This study tested biodiversity effects on ecosystem function in the process of reviving severely degraded and contaminated land, and found that “increasing plant diversity greatly enhanced the reclamation of these lands” [Jia 2020: 1].
Prior to implementing the reclamation experiment, the degraded mine wasteland investigated in this study was heavily impacted by past mining activities and was devoid of vegetation for more than a decade and the soil lacked structure, contained high levels of toxic metals and low levels of nutrients. … our results showed that higher plant species richness enhanced land reclamation across all standard measures of reclamation success and specifically resulted in higher vegetation coverage, biomass yield and stability for all 3 years [of the experiment] [Jia 2020: 6].
Furthermore, higher biodiversity plots had higher levels of organic carbon in the soil, higher soil microorganism abundance, lower fungal pathogens, and lower heavy metal concentrations in plant tissue.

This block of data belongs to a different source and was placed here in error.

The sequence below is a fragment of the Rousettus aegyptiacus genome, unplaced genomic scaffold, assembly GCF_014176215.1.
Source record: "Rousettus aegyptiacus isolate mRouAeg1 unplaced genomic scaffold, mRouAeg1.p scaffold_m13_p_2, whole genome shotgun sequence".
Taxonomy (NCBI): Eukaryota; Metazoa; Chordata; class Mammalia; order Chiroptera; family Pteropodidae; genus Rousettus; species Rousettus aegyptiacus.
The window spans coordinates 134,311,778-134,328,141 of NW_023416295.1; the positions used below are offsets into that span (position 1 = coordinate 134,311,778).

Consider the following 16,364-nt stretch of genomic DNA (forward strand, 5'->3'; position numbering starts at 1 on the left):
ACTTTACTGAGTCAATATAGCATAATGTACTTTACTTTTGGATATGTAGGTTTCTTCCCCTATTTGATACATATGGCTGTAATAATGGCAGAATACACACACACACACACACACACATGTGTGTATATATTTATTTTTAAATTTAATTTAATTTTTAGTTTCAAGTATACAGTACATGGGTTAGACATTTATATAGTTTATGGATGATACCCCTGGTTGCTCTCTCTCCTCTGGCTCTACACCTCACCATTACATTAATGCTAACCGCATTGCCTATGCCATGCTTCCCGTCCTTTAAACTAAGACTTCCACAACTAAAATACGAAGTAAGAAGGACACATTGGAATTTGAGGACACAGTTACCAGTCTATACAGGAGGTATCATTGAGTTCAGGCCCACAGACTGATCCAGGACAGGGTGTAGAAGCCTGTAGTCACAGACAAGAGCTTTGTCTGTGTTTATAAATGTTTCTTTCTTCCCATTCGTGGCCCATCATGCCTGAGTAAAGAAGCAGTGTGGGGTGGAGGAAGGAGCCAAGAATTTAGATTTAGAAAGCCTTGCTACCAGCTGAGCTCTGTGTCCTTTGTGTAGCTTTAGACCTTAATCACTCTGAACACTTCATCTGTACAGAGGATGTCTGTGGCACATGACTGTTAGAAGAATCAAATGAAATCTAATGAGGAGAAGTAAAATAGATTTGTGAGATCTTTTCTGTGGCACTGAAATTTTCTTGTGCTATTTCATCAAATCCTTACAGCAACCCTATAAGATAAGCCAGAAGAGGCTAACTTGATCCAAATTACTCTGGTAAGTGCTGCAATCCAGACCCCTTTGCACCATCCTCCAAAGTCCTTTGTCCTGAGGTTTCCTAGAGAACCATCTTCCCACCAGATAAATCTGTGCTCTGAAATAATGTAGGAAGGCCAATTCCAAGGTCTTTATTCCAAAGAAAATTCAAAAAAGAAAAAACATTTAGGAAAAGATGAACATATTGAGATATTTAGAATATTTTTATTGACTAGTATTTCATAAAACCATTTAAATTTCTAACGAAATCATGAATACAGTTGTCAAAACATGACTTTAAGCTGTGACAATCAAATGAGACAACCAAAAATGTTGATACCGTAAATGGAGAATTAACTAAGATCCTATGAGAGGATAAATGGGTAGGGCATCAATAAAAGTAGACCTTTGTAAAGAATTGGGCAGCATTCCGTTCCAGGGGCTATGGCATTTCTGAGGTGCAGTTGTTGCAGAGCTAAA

The most striking impact of plant diversity on soil was on the microbial communities. Both soil fungal and bacterial OTUs [operational taxonomic units] increased significantly with plant species richness. More importantly, we found that higher plant species richness significantly increased the relative abundance of soil cellulolytic bacteria that degrade cellulose and are thus essential components of nutrient cycling [Jia 2020: 7].
Jia, Pu, et al., 2020, Plant diversity enhances the reclamation of degraded lands by stimulating plant-soil feedbacks, Journal of Applied Ecology, https://besjournals.onlinelibrary.wiley.com/doi/abs/10.1111/1365-2664.13625.